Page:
Translation of “to wind (a rope, hose, string, cord, etc.)”

The other questions about "wind" got me thinking about it's normal verb use. To "wind" something is to wrap it in circles, either around an object or simply making a coil. For this use, it looks like ...
1
vote
1answer
97 views

holy: santo vs. sagrado

What is the difference between santo and sagrado in translating the English religious word "holy." How are the two words used in religious contexts in Spanish-speaking countries?
1
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2answers
212 views

Words and phrases with non-evident prejudice

Hace poco aprendí que el origen de la palabra algarabía es la pronunciación de árabe en la lengua árabe. Otro ejemplo notable es la palabra morisqueta. ¿Existen otras palabras o frases de común uso ...
1
vote
1answer
583 views

What are some terms of endearment for a girlfriend/wife? [closed]

What are some Spanish terms of enderment you could use for a girlfriend or a wife? In English I'm thinking things like sweetheart, sweetie, darling, cutie, babe, etc.. Any others that are unique to ...
1
vote
1answer
39 views

¿Qué significan achichuca y achichay en colombia?

Recientemente escuché estas dos palabras del español de Colombia y quisiera saber que significan. Agradecería si también me pueden decir el origen de estas palabras que no parecieran provenir del ...
0
votes
3answers
75 views

the eye of the needle in Spanish

Consider this sentence: Por fin, metí el hilo por el ojo de la aguja. Finally, I threaded the needle. I understand that el ojo de la aguja is the Spanish for the eye (the little hole/loop ...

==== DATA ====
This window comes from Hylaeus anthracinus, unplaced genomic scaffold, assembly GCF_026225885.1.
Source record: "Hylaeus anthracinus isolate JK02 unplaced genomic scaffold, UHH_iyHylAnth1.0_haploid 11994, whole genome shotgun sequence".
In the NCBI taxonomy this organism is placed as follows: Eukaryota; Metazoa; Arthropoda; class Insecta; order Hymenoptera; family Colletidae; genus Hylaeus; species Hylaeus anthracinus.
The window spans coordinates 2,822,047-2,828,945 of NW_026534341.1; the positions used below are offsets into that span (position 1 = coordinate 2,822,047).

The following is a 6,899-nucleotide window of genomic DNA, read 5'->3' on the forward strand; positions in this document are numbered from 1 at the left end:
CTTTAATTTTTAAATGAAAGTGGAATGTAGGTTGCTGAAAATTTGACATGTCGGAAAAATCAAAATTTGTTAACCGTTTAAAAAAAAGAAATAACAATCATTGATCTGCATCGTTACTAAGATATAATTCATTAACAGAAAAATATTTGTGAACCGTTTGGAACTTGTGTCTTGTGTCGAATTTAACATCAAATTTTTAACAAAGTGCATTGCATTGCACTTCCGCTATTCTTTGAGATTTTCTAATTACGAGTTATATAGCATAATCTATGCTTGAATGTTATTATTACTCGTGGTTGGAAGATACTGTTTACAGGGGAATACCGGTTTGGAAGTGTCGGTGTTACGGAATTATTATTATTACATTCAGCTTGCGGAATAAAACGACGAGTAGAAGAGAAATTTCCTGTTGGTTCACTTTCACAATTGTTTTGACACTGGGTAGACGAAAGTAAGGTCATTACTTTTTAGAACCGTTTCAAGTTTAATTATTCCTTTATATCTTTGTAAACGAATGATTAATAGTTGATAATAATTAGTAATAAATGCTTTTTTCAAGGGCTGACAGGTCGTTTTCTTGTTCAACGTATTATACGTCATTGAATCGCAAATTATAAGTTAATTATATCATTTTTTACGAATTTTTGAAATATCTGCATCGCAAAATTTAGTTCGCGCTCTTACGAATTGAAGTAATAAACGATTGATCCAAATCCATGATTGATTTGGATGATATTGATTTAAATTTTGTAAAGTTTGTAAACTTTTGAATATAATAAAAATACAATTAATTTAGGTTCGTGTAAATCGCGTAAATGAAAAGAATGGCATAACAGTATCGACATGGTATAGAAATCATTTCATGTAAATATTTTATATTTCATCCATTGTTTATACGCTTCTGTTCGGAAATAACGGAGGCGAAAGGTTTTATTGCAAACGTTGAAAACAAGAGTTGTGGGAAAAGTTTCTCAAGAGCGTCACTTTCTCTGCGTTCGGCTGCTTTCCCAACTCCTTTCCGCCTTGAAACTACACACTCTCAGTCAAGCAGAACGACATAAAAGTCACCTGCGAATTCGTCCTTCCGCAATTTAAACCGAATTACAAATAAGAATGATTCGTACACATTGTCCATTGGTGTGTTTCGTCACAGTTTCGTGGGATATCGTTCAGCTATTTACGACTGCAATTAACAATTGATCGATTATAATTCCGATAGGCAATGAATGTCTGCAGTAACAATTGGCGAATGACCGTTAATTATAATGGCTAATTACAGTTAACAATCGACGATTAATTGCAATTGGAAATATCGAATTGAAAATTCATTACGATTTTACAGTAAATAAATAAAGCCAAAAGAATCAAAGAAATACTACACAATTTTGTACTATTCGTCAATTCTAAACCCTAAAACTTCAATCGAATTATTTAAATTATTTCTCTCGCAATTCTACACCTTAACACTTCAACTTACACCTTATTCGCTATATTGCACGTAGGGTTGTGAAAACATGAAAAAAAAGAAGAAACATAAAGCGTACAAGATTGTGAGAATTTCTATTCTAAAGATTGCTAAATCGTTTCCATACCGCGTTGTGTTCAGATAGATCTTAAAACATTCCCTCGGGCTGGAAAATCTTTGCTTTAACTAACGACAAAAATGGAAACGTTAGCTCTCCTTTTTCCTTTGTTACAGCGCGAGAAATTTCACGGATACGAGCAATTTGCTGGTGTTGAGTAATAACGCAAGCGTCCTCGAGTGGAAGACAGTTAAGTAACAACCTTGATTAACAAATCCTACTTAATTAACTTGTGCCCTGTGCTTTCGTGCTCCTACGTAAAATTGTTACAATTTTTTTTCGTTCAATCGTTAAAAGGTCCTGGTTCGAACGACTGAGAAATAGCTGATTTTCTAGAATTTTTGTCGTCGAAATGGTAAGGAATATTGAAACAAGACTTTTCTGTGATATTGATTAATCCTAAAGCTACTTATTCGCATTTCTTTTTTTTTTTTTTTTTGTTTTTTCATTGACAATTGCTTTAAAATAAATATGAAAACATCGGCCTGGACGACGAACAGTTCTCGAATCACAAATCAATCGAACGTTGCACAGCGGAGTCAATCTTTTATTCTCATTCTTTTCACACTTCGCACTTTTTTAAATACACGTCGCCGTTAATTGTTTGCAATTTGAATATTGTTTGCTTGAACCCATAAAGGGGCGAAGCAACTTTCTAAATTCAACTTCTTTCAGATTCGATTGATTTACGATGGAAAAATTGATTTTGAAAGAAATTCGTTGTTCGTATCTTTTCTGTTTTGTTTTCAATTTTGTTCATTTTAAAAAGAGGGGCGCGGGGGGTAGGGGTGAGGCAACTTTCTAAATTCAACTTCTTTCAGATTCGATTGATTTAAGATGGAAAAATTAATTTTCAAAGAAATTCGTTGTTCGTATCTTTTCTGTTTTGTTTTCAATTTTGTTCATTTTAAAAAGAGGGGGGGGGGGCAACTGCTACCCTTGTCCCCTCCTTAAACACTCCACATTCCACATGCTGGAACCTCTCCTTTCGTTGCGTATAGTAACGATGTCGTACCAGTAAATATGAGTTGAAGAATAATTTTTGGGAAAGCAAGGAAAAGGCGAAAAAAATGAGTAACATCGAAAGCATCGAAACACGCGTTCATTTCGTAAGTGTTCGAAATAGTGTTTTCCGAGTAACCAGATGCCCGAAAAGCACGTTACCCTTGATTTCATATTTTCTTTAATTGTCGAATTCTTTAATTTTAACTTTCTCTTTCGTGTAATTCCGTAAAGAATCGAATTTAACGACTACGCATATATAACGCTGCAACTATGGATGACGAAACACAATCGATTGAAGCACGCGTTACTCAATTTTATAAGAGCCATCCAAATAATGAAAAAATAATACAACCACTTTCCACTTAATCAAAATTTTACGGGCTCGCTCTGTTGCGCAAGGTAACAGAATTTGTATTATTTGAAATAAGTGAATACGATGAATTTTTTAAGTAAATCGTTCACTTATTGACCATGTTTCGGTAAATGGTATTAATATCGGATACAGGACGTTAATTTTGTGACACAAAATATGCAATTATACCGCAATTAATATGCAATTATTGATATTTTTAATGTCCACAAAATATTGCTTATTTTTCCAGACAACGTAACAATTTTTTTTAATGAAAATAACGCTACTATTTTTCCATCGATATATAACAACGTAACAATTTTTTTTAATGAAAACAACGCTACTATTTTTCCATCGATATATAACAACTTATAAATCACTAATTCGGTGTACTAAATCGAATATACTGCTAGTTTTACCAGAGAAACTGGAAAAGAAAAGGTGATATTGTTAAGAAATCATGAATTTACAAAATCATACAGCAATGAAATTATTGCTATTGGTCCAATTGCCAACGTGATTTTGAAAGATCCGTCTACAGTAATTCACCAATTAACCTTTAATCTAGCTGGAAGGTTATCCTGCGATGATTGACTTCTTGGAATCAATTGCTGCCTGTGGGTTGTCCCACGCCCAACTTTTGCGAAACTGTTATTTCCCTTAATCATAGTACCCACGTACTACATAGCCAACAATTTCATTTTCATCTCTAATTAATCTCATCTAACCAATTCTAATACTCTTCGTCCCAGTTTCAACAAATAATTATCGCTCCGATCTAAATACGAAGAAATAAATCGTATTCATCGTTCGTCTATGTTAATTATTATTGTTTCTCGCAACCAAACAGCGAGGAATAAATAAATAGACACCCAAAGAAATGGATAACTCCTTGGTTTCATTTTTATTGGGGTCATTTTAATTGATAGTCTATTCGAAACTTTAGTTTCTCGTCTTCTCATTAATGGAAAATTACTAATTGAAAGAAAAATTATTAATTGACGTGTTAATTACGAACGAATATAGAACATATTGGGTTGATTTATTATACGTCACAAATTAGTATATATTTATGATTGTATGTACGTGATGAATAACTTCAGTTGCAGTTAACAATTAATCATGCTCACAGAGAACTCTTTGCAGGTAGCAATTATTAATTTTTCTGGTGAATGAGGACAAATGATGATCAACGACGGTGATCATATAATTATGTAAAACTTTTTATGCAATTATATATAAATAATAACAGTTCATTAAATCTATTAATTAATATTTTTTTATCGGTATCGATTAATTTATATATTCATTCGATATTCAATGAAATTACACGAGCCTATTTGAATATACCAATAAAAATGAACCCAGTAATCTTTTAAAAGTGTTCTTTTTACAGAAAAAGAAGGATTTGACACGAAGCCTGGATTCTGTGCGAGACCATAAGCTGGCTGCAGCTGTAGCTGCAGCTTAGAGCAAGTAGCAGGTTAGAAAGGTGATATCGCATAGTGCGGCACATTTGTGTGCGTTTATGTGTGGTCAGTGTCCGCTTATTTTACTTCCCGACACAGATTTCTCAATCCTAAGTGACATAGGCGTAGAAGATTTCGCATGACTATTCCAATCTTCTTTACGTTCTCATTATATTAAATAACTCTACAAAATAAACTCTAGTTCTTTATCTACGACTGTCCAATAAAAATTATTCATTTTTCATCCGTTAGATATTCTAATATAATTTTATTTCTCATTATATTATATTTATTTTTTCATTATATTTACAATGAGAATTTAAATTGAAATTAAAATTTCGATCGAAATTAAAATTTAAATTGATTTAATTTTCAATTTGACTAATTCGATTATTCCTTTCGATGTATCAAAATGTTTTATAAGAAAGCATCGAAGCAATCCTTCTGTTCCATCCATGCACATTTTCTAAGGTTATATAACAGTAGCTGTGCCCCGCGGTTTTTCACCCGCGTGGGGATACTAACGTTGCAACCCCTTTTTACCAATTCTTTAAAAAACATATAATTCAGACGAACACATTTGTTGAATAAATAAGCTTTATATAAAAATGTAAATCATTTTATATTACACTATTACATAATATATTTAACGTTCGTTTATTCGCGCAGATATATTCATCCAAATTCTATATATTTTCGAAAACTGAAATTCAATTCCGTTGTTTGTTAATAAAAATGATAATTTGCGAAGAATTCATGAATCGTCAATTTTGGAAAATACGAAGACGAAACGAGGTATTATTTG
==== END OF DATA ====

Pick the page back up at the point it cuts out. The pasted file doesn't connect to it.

0
votes
4answers
311 views

What is the best way to refer to those of Spanish descent or language?

In English there are several ways to refer to people who speak Spanish or are from a Spanish-speaking country: Hispanic, Latin, Latino, Chicano, Spanish-speaking, etc. What equivalent terms exist in ...
0
votes
3answers
56 views

Question about bottle of water

Okay, I'm trying to figure out how to say "a bottle of water" and I've found that it is botella de agua. But occasionally the dictionaries also have the word la cantimplora. So is that just a canteen ...
0
votes
2answers
102 views

“A menudo” vs “frecuentemente”

Dictionary says both mean often. Which one is a better way to say often in Spanish in day to day conversations? If there are regional variations, I would like to know what Mexicans prefer.
0
votes
1answer
199 views

caja vs. cajón vs. estuche

"Box" in English can be translated into Spanish as caja, cajón, or estuche. What exactly is the difference between these three words? What types of boxes are translated as each? Which would best ...